The WordPress.com stats helper monkeys prepared a 2013 annual report for this blog.
Here’s an excerpt:
The concert hall at the Sydney Opera House holds 2,700 people. This blog was viewed about 17,000 times in 2013. If it were a concert at Sydney Opera House, it would take about 6 sold-out performances for that many people to see it.
Click here to see the complete report.
From my spaceship I look at our beautiful harbour Gaia. I see her getting smaller and smaller and yet at the same time the gut feeling overwhelms me that we are treating her very bad because of our never-ending quest for over production and over consumption. But I also see some beautiful light coming in from space, on its way to help us. This light tells us that we are now ready to enter a new era. A new Golden Age, or maybe even a new Golden Millennium. Where governing based on scarcity is no longer the magical means for renewal based on growth, but governing based on abundance will lead us to renewal based on sustainability. My wish is that the credo “there are enough good goods for everyone, if everyone is prepared to accept that enough good goods are good enough” will come true.
We humans tend to create new stuff more or less in an incremental way. We tend to create and then build things, analyze what we have built and compensate the flaws mainly on the exterior. Polishing here and there a little, small non-scary stuff. Often because we are scared to admit we made a judgement error when we designed something. These types of fears tend to keep us back from a more radical renewal (recreation). So to really re-create asks for more courage and true leadership. You sometimes need to decompose what you have created earlier, in order to recreate it into a new, better suiting style, more fit-for-purpose. When Marylin Monroe† still lived she once said: “sometimes good things fall apart so better things can fall together”. She was so right! Sometimes we deliberately need to let ‘good’ things fall apart so we can recreate better things. Then the trick is, to show respect for the ‘good’ things, agree with the ones involved that there is a better way do things and go for it together. So decomposition need not be scary at all, if we do it with the idea of a better win-win for all in mind, we can even enjoy the tearing apart of the old and the recreation of the new. Good luck with your quest for finding out your own beauties of decomposition and recreation!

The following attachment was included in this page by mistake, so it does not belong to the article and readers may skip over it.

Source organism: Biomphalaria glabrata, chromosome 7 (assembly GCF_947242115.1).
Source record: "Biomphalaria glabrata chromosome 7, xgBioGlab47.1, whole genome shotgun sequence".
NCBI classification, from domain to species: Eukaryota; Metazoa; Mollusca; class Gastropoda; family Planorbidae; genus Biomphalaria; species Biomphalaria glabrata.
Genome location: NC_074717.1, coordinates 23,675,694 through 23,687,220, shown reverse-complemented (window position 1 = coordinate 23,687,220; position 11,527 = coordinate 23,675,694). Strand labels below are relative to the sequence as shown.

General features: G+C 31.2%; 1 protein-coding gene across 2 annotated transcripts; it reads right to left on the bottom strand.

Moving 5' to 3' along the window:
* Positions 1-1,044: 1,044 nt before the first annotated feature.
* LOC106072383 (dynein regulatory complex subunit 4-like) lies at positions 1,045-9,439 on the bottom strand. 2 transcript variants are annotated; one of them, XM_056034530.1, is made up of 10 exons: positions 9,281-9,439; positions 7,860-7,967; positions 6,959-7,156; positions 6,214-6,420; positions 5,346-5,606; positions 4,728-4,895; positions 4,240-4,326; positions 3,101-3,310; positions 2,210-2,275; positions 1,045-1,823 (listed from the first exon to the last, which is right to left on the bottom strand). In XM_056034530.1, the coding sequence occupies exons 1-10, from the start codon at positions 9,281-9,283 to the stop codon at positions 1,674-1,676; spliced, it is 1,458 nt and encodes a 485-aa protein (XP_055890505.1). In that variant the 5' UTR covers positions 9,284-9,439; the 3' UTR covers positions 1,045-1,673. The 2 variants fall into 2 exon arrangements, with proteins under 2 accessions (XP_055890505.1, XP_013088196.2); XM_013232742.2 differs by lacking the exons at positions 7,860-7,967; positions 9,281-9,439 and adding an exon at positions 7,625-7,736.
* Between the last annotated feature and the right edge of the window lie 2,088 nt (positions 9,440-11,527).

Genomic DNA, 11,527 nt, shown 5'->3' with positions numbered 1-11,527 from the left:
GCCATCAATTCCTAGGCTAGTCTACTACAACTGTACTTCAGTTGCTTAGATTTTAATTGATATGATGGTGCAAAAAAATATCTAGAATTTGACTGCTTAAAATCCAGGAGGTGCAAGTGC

In our busy day-to-day lives we are accustomed to act. We like acting. If there is action, there is Energy. We like Energy. It stimulates our adrenaline. We cannot get enough of it. So far so good. But this never-ending quest for action, being ‘Busy’ as much as possible and getting adrenaline from the Energy it gives has also some detrimental side effects. It plays a part in sustaining the useless rat races. It plays a part in doing more than we can realistically handle. It plays a part in stimulating the never-ending quest for growth. It plays a part in not willing to accept the current situation. It plays a part in many other things. But there is light at the end of the tunnel! In Taoism already 300 years before Christ there was documented some kind of way out of this action-oriented handling. It was called Wei-Wu-Wei. It is a kind of art in itself. Using it’s tenet, it can help you thinking about what to do when a situation calls for a derived action (for example transforming an idea directly into action). Consciously using Wei-Wu-Wei principle it can help you stepping back and deliberately doing nothing. It requires being more consciousness of the situation and the willingness to slow-down at unanticipated moments. It might also require sometimes the willingness to accept that plans are only plans and need not be followed all the time. Or the willingness to accept that goals are ok but not ‘holy’ because the context had changed. Or the willingness to accept that taking time and just enjoying the here and now is sometimes better than relentlessly driving each other nuts in useless self-sustaining action loops. So the beauty of Wei-Wu-Wei is to consciously and situationally take a step back, relax and just enjoy in doing nothing because the indirect effect is better. Or slow down and rethink if the action you originally were planning to do was such a good idea. Good luck in your personal quest for finding out how to use the Wei-Wu-Wei principle.